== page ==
The best Internet safety means teaching responsible Internet use
Protecting privacy is a bigger issue than predators
Because kids create as much as they consume, they must learn how to create and communicate safely
Remind kids about safety basics: keep personal information private, use privacy settings, don't share passwords
Remember everything on the Internet can be seen by a vast, invisible audience
Anything can be copied, pasted, altered, and sent to friends of friends of friends
Whatever gets created creates a digital footprint that lasts
Kids should only post things they'd feel comfortable if their parents, teachers or friends saw it
For a long time, Internet safety stressed 'stranger danger.' But studies have shown that only kids who were already inclined toward risky behavior were the ones likely to get into trouble. Instead, Internet safety is more akin to being a responsible driver. Kids need to understand the rules of the road so they can maximize their privacy and minimize the risks of damaging their reputations.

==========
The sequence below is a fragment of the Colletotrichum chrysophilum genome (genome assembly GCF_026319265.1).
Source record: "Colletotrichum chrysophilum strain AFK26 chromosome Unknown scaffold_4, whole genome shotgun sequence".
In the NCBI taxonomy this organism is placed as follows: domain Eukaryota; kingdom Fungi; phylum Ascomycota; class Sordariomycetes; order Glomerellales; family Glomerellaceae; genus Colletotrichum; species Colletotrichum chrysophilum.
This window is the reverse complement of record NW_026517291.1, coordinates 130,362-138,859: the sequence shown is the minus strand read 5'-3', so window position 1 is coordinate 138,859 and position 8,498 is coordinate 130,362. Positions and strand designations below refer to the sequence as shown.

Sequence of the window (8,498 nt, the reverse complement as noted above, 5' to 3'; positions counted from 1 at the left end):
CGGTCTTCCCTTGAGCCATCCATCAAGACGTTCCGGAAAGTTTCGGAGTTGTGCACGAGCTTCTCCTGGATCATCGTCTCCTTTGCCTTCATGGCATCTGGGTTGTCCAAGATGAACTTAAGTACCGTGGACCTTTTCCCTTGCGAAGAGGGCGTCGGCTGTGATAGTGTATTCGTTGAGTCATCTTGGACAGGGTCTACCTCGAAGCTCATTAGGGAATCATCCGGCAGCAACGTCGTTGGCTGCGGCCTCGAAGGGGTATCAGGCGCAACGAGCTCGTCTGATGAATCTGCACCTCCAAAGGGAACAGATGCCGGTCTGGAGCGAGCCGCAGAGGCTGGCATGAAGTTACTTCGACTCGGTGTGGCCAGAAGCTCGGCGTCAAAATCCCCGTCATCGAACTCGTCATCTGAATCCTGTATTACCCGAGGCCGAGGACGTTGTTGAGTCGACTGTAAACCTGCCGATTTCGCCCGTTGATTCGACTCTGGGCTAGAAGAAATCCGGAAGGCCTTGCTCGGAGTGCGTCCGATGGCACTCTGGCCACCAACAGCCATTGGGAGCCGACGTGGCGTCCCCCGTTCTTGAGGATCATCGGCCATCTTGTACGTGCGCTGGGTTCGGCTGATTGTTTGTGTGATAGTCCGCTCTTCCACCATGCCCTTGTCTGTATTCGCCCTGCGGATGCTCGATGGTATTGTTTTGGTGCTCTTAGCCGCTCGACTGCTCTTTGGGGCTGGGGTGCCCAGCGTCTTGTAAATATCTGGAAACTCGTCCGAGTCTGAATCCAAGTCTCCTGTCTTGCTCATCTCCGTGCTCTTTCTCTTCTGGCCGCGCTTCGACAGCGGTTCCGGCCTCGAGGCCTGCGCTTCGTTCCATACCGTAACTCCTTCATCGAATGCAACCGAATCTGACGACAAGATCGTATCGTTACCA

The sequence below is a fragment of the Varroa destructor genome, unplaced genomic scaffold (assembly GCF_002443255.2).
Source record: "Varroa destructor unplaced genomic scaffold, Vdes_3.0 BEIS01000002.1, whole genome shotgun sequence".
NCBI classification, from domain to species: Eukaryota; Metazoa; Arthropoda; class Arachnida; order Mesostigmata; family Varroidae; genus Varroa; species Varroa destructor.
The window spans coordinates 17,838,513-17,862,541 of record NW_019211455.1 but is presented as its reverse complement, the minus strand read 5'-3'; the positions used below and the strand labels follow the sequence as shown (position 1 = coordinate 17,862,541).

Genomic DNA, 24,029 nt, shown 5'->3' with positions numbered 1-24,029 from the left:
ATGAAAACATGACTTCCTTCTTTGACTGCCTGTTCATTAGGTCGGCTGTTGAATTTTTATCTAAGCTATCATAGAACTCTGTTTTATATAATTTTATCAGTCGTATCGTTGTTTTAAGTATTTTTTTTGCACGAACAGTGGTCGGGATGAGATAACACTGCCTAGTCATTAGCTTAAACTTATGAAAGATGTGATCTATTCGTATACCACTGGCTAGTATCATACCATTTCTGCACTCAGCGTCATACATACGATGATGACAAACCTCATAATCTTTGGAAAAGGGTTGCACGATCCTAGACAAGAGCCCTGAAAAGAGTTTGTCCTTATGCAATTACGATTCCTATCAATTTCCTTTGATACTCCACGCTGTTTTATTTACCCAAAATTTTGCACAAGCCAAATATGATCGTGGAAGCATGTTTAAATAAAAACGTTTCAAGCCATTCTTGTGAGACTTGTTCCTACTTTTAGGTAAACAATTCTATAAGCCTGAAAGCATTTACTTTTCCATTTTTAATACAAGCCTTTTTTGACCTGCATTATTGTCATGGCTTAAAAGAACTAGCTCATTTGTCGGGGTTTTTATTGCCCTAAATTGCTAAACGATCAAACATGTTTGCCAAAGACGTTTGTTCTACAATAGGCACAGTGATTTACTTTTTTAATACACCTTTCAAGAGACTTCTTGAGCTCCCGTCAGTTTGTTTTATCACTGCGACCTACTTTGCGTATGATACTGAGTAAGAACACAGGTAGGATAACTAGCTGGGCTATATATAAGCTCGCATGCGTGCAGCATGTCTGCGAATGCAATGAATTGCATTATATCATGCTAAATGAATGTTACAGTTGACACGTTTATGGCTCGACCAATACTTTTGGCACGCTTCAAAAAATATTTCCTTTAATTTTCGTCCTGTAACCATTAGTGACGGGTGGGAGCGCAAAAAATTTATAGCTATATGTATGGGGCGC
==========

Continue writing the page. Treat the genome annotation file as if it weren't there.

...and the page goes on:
1. Keep personal information private.
2. Use privacy settings and don't share passwords.
3. Kids need to think before they post because anything can be copied, and sent broadly.
4. What goes around comes around: no humiliating posts.
5. It's best to self-reflect before self-revealing.
It's up to parents and teachers to help kids become responsible and honest citizens of the future. That means they have to be able to apply the lessons they learn in life to their online and mobile lives. Be kind, be honest. Don't do something that would harm another. Make sure you know who and what you can trust. Be careful about what you reveal to others. We teach our kids these things every day. Let's remember to extend our parenting wisdom to their online and mobile worlds. This way we raise safe, responsible kids who can enjoy the amazing powers offered by these amazing technologies.